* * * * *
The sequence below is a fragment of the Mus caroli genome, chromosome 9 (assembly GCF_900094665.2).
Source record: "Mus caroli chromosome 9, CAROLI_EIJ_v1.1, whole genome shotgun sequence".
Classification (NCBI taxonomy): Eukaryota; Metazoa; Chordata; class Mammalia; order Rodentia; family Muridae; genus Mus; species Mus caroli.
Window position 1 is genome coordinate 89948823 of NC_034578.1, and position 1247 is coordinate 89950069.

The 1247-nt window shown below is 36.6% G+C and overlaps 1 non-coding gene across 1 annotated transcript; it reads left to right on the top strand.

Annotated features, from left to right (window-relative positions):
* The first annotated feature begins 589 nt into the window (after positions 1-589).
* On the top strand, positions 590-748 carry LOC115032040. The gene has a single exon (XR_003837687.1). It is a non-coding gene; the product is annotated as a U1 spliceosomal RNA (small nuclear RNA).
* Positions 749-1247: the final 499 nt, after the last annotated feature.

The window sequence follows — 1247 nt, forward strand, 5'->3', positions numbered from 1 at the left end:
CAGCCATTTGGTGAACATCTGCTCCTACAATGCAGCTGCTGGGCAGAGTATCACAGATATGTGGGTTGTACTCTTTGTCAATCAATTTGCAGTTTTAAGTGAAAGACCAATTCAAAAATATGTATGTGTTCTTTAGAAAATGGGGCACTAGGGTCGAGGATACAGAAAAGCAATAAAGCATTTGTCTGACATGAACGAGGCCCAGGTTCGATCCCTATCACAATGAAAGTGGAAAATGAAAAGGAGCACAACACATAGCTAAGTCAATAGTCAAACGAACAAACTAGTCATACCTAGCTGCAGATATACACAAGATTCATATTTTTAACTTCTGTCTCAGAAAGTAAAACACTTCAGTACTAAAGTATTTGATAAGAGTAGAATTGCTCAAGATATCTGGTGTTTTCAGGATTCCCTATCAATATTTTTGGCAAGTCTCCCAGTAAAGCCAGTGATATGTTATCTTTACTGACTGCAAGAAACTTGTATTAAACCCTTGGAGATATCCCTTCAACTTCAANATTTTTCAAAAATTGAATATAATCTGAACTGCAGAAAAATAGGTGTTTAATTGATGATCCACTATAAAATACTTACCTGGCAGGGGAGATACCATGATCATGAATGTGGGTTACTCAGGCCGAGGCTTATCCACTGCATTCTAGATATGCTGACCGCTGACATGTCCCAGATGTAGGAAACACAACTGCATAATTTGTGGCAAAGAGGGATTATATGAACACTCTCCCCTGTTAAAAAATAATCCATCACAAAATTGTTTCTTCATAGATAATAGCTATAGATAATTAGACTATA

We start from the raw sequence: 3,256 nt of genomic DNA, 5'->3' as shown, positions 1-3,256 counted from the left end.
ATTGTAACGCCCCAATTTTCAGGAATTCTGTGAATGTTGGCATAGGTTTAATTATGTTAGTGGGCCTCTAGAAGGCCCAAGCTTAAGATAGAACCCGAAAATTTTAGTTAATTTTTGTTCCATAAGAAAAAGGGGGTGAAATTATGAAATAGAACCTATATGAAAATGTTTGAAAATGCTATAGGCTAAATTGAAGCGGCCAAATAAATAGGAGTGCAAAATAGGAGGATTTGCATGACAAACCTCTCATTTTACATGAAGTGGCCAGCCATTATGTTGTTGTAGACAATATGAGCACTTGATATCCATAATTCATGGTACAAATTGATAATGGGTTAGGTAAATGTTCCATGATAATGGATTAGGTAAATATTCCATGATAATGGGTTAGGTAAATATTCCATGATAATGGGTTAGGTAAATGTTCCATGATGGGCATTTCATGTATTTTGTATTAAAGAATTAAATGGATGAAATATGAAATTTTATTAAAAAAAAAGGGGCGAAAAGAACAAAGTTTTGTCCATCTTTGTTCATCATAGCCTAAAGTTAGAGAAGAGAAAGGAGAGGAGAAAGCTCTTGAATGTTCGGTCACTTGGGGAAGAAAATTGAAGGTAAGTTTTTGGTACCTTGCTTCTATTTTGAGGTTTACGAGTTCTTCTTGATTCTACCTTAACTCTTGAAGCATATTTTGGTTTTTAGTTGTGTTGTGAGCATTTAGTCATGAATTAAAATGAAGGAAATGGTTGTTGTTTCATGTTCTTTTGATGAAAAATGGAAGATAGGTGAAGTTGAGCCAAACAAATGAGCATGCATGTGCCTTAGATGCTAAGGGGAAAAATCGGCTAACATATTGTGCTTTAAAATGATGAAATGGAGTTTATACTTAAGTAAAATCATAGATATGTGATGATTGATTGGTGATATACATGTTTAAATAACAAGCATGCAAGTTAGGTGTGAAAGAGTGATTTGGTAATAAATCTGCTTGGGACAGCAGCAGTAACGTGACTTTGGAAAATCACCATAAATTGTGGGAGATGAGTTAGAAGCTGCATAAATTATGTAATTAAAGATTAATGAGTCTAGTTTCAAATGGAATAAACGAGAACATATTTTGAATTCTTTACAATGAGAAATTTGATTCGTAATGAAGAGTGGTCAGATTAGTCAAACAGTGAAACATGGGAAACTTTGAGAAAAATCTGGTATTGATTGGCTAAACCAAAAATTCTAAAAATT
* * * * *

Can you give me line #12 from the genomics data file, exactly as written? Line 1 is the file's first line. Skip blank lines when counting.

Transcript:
We start from the raw sequence: 3,256 nt of genomic DNA, 5'->3' as shown, positions 1-3,256 counted from the left end.